Tribute to the Rockabilly Legends: Live on the Louisiana Hayride
The late decades of the teens and early twenties brought us the high-kicking flappers, James P. Johnson’s “Charleston,” Duke Ellington’s ragtime, Bessie Smith’s blues and George Gershwin’s “Rhapsody in Blue.” The thirties and forties brought big band music with Glenn Miller, Tommy Dorsey and of course, Benny Goodman. But, the 1950s brought a new musical movement created from a mixture of cultures never before experienced. At its foundation were two 50,000-watt clear channel radio stations broadcasting live performance radio shows across a music-hungry rural America every Saturday night. WSM in Nashville, Tennessee, is the home of the regal Grand Ole Opry, and KWKH in Shreveport, Louisiana, boomed the Louisiana Hayride to millions of faithful listeners. These legendary weekly live radio shows featured hillbilly, country and bluegrass music stars whose influence is as alive today as it was fifty years ago.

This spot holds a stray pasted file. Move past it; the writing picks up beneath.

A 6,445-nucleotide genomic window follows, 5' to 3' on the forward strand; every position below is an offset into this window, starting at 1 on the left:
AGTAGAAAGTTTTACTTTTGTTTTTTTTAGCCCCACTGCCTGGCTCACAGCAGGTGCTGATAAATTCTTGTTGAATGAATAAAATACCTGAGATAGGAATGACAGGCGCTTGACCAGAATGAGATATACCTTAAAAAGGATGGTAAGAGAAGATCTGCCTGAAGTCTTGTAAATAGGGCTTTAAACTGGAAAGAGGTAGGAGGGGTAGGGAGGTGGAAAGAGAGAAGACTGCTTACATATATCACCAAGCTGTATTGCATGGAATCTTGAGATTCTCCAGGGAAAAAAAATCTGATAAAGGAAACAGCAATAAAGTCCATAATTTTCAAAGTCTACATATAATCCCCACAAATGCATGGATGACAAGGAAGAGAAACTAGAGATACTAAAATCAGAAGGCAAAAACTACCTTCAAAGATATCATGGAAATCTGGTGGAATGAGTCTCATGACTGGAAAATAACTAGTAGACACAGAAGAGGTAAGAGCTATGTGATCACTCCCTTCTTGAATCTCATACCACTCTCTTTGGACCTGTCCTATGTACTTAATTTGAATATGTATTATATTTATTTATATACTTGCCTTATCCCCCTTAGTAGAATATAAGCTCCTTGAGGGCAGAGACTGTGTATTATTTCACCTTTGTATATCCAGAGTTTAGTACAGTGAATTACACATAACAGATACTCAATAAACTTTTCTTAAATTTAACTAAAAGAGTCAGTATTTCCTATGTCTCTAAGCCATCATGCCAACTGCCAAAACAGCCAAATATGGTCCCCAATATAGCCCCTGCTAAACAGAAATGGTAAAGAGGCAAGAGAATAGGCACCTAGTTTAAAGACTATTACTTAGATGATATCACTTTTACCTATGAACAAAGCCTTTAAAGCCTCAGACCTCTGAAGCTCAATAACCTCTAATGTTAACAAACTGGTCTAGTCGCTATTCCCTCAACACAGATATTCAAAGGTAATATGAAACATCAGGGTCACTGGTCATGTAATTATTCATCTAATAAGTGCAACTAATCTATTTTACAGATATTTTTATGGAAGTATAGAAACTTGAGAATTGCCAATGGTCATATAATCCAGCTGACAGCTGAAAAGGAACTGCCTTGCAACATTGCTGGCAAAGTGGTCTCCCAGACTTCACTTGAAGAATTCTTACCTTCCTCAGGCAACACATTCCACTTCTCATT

Two of the greatest musical icons of the Twentieth Century, Hank Williams, Sr. and Elvis Presley, evolved from the hallowed stage of the Louisiana Hayride, and their massive impact literally rocked the world. Tillman Franks brought Hank and Elvis to the Hayride, and in his own voice tells how this happened.